A note on the importance of empathy when communicating on GitHub: Do not assume intent when you read an ambiguous comment. Most likely there is none. You can have better conversations if you make your text-only communication less ambiguous. https://t.co/x3NwPhwC8f pic.twitter.com/rW31tFi5bM
— Igor Minar (@IgorMinar) February 21, 2018
Most developers are encouraged to contribute to Open Source Software projects. For many, the process of working on open source has its share of ups and downs. You open yourself up to learning, skill growth, giving back and collaborating with people the world over. But you can also run into personality conflicts and the difficulty of contributing in a crowded space.
How does one navigate these fluctuations? How does one even begin to contribute to OSS, or know which project to pick?
I explored these topics last week in a talk at All Things Open. I covered how to get the most out of contributing to open source while providing the most value for projects. As part of the 101 track, the talk was oriented to beginners. It explored several ways to start contributing, and strategies for dealing with some of the more difficult aspects of doing so. These strategies come from a case study of my own early contributions to open source. Here are a few takeaways for those that want to get started in open source software:
I’ve found that the hardest part of doing something intimidating is getting started, and open source is no exception. It can be paralyzing to consider all the possible projects and ways to contribute, not to mention that most have a particular process for submitting a Pull Request.
Assume the Best of Others
There are two realities that contribute to conflicts in open source (and other contexts as well). First, written communication is most common. Second, text is a terrible medium for important nuances of communication such as tone, body language and facial expression. Angular core member Igor Minar tweeted a few days ago about this occurrence:
It’s easy to misinterpret text, especially if we’re feeling sensitive or insecure. Though sometimes people intend to attack, assuming the best of others will ultimately lead to the most harmonious and productive working relationships.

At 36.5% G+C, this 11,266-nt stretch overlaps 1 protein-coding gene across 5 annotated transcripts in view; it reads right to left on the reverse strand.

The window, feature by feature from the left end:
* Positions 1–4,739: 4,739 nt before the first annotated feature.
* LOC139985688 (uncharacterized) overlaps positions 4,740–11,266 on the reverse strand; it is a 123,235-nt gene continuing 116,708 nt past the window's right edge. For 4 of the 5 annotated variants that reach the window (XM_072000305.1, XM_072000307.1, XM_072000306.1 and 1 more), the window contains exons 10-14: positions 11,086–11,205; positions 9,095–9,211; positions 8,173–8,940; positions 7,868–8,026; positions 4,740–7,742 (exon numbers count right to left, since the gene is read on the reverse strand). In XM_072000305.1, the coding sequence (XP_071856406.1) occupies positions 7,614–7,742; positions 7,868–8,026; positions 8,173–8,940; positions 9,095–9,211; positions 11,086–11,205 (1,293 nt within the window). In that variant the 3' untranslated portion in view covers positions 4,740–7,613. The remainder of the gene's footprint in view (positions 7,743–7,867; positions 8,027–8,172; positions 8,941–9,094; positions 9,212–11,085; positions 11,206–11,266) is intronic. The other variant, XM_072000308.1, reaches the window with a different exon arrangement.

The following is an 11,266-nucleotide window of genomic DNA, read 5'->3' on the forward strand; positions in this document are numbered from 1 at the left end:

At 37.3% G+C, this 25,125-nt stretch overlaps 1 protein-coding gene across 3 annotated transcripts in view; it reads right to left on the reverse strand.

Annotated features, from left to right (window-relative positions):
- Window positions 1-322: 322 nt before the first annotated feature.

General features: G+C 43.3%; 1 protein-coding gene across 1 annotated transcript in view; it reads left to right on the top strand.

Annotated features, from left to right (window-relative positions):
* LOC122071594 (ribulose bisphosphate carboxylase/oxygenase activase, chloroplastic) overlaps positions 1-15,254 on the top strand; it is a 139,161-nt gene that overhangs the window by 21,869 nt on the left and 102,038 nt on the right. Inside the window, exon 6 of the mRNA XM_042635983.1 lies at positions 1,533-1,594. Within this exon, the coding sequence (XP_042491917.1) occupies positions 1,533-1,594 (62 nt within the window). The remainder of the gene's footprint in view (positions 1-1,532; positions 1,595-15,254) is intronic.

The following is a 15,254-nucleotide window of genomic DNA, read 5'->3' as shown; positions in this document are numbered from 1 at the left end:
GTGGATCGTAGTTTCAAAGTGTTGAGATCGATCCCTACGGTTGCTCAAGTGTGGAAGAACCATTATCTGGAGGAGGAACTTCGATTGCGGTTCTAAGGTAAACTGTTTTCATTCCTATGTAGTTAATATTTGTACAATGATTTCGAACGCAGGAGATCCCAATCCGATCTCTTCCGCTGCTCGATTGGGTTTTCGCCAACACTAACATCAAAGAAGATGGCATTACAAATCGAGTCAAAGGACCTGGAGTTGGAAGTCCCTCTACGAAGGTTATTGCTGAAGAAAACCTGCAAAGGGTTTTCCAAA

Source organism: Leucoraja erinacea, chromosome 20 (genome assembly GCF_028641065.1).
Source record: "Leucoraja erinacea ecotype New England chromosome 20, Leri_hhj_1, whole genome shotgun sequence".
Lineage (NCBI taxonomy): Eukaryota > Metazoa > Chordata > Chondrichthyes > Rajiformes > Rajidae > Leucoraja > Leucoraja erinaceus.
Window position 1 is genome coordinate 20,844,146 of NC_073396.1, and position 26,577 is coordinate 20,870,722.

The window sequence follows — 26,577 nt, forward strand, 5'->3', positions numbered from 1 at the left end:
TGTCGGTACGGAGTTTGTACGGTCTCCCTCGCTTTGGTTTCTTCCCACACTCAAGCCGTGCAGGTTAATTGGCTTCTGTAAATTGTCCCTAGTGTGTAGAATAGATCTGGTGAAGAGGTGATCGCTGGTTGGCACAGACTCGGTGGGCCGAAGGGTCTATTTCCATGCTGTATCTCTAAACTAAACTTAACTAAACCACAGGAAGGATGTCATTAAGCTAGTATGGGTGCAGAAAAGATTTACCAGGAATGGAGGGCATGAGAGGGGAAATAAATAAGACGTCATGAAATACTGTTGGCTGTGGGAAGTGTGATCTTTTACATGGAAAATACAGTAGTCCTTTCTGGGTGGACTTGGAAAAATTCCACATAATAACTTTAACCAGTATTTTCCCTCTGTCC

Use Pre-Existing Skills
One misconception is that contributing to open source software is all about writing code. It’s not. Open source projects need a lot of help aside from contributions to the codebase. That’s great news! It means that more people can get involved. Projects need people with skills in writing, editing, social media, community building, foreign language and design, among others.
Two of my first contributions to open source had nothing to do with code. My first contribution was translating part of the React documentation to Spanish. My second contribution leveraged my writing skills to produce a screencast outline for Operation Code, which is an organization that connects veterans with coding education.
Many people have skills that would enable them to immediately contribute. What’s more, a community of people with varied backgrounds has a richness and diversity in perspective that would be lacking otherwise. Open source projects need people with all kinds of skills.
This is the hardest piece of advice to accept, but the one with the biggest personal payoff. I’ve found making mistakes is one of the best ways to learn. Learning this way is usually painful, and a public forum such as GitHub (which houses many open source projects) could heighten that feeling for some. That said, making mistakes is part of deliberate practice. This is the part of performance theory that states that you get better by continually and systematically stretching your comfort zone. Simply put, that painful feeling of figuring something out for the first time is the feeling of getting better.
Well-maintained projects have defined contribution processes with plenty of checks and balances, so there’s no need to worry about a bug getting through. People are typically nice to beginners, but if you come across a troll or a toxic community, don’t be afraid to take your talents elsewhere.
Anything worth doing is hard. Hard things don’t come easy at first. Contributing to open source software is worth the pain, and now is the best time to start.
Find my slides from ATO here.
Peter Elbaum is a software engineer for Smashing Boxes, specializing in Angular, React and Redux.